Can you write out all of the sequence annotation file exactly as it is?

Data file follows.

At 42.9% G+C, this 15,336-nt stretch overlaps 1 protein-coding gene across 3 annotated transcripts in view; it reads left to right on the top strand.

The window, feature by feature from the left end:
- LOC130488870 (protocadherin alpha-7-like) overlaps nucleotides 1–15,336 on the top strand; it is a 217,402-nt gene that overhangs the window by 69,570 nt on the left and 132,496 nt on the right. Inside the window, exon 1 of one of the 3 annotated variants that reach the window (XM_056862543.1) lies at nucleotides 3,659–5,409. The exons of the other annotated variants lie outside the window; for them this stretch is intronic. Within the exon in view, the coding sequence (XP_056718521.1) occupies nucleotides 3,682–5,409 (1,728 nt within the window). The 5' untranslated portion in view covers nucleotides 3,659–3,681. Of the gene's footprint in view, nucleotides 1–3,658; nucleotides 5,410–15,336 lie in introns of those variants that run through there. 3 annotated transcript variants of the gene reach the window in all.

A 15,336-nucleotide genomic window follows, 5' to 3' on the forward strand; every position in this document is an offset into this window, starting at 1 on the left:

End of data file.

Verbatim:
At 42.9% G+C, this 15,336-nt stretch overlaps 1 protein-coding gene across 3 annotated transcripts in view; it reads left to right on the top strand.

The window, feature by feature from the left end:
- LOC130488870 (protocadherin alpha-7-like) overlaps nucleotides 1–15,336 on the top strand; it is a 217,402-nt gene that overhangs the window by 69,570 nt on the left and 132,496 nt on the right. Inside the window, exon 1 of one of the 3 annotated variants that reach the window (XM_056862543.1) lies at nucleotides 3,659–5,409. The exons of the other annotated variants lie outside the window; for them this stretch is intronic. Within the exon in view, the coding sequence (XP_056718521.1) occupies nucleotides 3,682–5,409 (1,728 nt within the window). The 5' untranslated portion in view covers nucleotides 3,659–3,681. Of the gene's footprint in view, nucleotides 1–3,658; nucleotides 5,410–15,336 lie in introns of those variants that run through there. 3 annotated transcript variants of the gene reach the window in all.

A 15,336-nucleotide genomic window follows, 5' to 3' on the forward strand; every position in this document is an offset into this window, starting at 1 on the left: